Tanzania's President John Magufuli Wants To Ban Contraceptives
From the president's comments on birth control, to the recent ban on fake nails and eyelashes in parliament, its seems the rights of Tanzanian women are under attack.
Tanzania's president John Magufuli Is urging women to "give up contraceptive methods" in order to boost population growth in the country.
The president made the comments in a speech on Sunday, where he insisted that Tanzanian women needed to give brith to more children and that they have the resources to do so.
"You have cattle. You are big farmers. You can feed your children. Why then resort to birth control? This is my opinion, I see no reason to control births in Tanzania," Magufuli said.
He also blamed the decline in birthrates amongst women in Western countries as the reason for their weakening labor pools.
"I have travelled to Europe and elsewhere and have seen the harmful effects of birth control. Some countries are now facing declining population growth. They are short of manpower."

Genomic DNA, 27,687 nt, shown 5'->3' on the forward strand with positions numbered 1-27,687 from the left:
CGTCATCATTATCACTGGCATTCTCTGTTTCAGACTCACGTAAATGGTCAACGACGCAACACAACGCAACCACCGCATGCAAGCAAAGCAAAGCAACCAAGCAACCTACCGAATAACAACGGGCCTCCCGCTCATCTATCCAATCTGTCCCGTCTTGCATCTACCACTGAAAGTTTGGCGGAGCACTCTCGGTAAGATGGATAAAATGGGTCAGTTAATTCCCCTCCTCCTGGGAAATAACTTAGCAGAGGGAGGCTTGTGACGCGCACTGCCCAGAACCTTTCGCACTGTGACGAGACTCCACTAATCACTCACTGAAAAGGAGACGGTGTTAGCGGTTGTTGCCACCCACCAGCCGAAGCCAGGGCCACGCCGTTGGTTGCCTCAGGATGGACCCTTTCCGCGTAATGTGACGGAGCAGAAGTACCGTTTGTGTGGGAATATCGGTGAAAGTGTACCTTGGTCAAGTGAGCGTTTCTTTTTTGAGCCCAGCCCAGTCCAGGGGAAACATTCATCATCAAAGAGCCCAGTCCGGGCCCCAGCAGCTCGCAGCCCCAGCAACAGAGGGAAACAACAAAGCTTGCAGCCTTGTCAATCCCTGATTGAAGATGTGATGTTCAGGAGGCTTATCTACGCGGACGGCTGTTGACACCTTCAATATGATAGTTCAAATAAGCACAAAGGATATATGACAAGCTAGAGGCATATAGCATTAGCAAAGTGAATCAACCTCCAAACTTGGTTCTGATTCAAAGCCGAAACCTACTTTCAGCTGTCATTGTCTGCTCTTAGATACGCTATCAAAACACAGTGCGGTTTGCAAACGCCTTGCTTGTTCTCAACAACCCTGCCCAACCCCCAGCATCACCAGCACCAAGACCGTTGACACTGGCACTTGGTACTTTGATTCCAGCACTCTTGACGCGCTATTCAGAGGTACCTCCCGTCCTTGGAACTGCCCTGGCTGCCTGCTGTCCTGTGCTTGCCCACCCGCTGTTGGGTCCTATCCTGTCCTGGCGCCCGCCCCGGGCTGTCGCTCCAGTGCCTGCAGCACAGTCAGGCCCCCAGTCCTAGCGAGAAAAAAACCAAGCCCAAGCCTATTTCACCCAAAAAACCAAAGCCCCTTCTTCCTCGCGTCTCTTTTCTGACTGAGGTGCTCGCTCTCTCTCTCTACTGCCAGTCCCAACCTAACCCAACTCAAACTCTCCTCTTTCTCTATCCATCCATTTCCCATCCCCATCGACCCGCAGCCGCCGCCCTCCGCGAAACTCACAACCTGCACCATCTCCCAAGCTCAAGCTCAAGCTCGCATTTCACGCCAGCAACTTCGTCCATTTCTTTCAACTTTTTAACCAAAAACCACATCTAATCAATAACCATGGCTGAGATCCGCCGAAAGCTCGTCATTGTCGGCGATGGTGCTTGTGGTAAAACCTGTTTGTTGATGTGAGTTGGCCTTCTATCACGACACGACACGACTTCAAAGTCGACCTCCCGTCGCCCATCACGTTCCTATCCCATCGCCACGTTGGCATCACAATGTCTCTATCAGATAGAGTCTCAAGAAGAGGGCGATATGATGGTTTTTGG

"Women can now give up contraceptive methods," he added.
John Magufuli urges Tanzanian women to "give up contraceptive methods" insisting his country needs more people. "Y… https://t.co/t9hyUTjiHe— Augustine Sang 🇰🇪 (@Augustine Sang 🇰🇪)1536600921.0
This is not the only challenge that Tanzanian women are facing on an institutional level either. It's been reported that female legislators in Tanzania will no longer be allowed to wear fake nails of eyelashes while in the chambers.
Speaker of the house, Job Ndugai made the announcement on Monday. "With the powers vested in me by the Constitution of the United Republic of Tanzania, I now ban all MPs with false eyelashes and false finger nails from stepping into Parliament," Ndugai said. He also stated that woman can be penalized for wearing "excessive" makeup—whatever that means.
Magufuli has expressed backward views about women's reproductive rights on several occasions. In 2016 he claimed that women could stop using contraceptives since school care had become free. Last year, Magufuli stated his plans to prevent pregnant girls from returning to school—a move that was denounced by citizens and human rights campaigners alike.